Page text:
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Quick Point Nature Preserve gets boardwalk repairs, new signage

One of the boardwalks of Quick Point Nature Preserve.
One of the boardwalks of Quick Point Nature Preserve.
Courtesy image
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One of Longboat Key’s final frontiers of undeveloped land, Quick Point Nature Preserve, is a hidden gem — and in need of a site refresh. 

The Sarasota Bay Estuary Program recently began the site refresh in the Longboat Key preserve, which is part of a larger goal of enhancing three parks across Manatee and Sarasota counties: Quick Point, Sarasota Bay Walk on City Island and Leffis Key Preserve.

Quick Point is a 34-acre restoration site located on the southern tip of Longboat Key, easily accessible by residents of the Key and Sarasota. 

“Longboat Key is so heavily developed,” SBEP Operations Manager Heather Moody said. “To actually be able to get out in nature and enjoy an unobstructed view of the Bay like that is definitely unique.”

Moody has been with the organization for a little over two years. When the three refresh projects were brought up, Moody said it was the perfect fit for her background in environmental education and park management. 

The Charles & Margery Barancik Foundation was the primary donors for Quick Point’s site refresh, granting $25,000 for the project. The SBEP contributed $23,000 from their funds as well.

The first step of the project has already been completed: new signage. 

Sarasota Bay Estuary Program recently installed new educational signage at Quick Point Nature Preserve.
Photo by Carter Weinhofer

Moody said much of the old signage was from when the preserve was officially established in 1996. Brown letters with a plain tan background, the signs were outdated in style and information. 

“It was well time to replace the signage and update it, and talk about some more relevant topics to current day like development and sea level rise,” Moody said.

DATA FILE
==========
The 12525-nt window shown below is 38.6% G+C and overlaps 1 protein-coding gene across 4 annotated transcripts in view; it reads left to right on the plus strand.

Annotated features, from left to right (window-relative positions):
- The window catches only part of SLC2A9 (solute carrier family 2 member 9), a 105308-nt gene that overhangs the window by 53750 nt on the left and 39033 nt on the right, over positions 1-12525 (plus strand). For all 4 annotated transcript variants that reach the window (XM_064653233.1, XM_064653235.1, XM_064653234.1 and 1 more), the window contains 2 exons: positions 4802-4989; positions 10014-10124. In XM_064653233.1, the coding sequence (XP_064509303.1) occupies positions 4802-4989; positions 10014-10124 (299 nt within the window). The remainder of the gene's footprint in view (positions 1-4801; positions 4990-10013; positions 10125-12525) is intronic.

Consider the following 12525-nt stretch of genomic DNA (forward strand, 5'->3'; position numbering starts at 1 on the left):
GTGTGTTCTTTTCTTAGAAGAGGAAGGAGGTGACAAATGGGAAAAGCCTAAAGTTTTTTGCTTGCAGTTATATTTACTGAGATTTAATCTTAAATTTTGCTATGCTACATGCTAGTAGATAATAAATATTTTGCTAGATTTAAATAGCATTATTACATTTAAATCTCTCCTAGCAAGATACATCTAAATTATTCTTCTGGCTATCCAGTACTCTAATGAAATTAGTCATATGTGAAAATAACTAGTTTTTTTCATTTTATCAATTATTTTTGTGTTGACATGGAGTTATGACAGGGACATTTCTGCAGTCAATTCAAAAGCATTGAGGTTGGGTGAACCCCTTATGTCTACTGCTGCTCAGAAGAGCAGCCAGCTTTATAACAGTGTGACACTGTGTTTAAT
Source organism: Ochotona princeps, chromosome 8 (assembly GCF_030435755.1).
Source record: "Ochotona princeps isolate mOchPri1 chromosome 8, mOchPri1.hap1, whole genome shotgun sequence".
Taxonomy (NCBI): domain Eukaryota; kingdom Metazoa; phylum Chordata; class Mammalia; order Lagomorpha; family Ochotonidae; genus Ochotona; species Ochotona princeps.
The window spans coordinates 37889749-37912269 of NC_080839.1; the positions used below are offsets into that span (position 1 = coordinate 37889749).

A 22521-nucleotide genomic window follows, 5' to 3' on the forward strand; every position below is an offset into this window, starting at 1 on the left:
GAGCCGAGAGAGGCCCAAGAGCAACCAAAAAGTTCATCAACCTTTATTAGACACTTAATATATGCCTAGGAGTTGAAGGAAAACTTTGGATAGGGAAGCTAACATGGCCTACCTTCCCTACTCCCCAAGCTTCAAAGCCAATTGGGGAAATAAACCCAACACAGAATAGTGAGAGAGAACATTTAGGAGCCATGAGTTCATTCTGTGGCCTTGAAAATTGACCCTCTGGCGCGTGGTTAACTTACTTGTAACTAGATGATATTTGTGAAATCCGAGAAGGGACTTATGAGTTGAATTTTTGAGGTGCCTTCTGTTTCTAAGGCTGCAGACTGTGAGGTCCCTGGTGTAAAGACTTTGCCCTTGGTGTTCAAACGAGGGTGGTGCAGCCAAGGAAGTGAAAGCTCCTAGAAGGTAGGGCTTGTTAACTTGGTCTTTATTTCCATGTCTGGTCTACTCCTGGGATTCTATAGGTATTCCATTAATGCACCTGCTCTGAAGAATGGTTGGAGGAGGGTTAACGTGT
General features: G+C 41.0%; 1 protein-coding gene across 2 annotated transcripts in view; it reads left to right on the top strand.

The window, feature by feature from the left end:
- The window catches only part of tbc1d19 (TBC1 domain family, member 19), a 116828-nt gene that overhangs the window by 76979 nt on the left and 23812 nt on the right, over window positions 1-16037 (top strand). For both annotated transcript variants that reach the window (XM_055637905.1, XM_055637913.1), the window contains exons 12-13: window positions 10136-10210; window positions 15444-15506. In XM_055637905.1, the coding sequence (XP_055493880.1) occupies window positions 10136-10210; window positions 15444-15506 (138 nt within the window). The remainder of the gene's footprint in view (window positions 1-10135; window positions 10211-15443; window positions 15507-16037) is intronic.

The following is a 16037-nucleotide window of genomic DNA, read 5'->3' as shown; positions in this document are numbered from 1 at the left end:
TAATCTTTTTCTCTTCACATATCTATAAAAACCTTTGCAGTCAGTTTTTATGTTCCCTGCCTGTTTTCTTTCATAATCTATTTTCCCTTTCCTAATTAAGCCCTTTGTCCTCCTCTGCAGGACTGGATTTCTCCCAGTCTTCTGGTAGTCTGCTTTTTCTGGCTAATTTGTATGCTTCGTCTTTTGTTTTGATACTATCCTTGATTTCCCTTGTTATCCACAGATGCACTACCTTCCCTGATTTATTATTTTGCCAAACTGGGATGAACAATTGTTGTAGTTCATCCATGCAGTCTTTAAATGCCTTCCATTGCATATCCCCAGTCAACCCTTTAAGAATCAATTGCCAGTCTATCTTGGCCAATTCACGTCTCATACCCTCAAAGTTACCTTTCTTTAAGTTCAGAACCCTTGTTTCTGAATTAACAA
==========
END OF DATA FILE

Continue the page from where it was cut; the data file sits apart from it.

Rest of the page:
The new signs include colorful maps, visual wildlife identification facts and, like Moody said, more updated information on environmental threats and how to protect the bay. 

Next, the site is due for repairs to the wooden boardwalks and a thorough removal of invasive species.

Maintaining an open, wooden boardwalk is a struggle in saltwater environments, Moody said, especially when mixed with the impacts of storms.

For now, the available funds won’t cover a replacement of the whole boardwalk.

“We’re going to put the money to its best effect, by addressing the worst areas first as we continue to look for additional funding to address other areas,” Moody said. “We and the town area are always looking for other opportunities to have more funds to complete the process.” 

The last piece of the site restoration project is a removal of invasive species, like Australian pines and Brazilian peppers. 

Removing plants like those requires more effort than just a one-time sweep.

“That becomes a continuous battle because new seeds are always being carried in by birds, by wind,” Moody said. ‘These non-native plants are very aggressive, they’re survivors. That’s how they are so successful and they spread so well.”

To address the removal, Moody said the effort will be a combination of a third-party contractor and volunteers. 

There may be some larger trees, bushes and stumps that would need to be handled professionally.

But for smaller plants, Moody said that would be the focus of volunteer work days, where people would receive a quick training on how to identify the invasive species and then work together to clear them out. 

The plan is to have everything done by summer, Moody said. Quotes for the boardwalk restoration are just coming in, since the grant from the Barancik Foundation was just approved at the start of February

Invasive plant removal is something that the SBEP would want to coordinate before the temperature gets too hot in the summer. If that’s not possible, then that component could be pushed back until the fall. 

Mission in mind

All three of the refresh projects align with SBEP’s overarching mission of protecting the Bay and its watershed.

“A lot of that work actually begins on land,” Moody said.

That includes keeping water quality and ecosystem health at the top of mind. By focusing on land and what is being put into the watershed, those trickle-down effects can be positively influenced by having a cleaner impact on land. 

Mangroves along the shore of Quick Point Nature Preserve.
Courtesy image

The restoration projects also provide habitat, something that is becoming increasingly limited with more development, Moody said. 

In Quick Point, mangroves provide nursery grounds for breeding fish and native trees host nesting grounds for birds. 

Aside from providing natural beauty, restoration sites like Quick Point also serve as protection.

“By providing a more natural buffer between our developed areas and the Bay itself, we are helping to intercept some of that potential pollution,” Moody added.



Carter Weinhofer

Carter Weinhofer is the Longboat Key news reporter for the Observer. Originally from a small town in Pennsylvania, he moved to St. Petersburg to attend Eckerd College until graduating in 2023. During his entire undergraduate career, he worked at the student newspaper, The Current, holding positions from science reporter to editor-in-chief.

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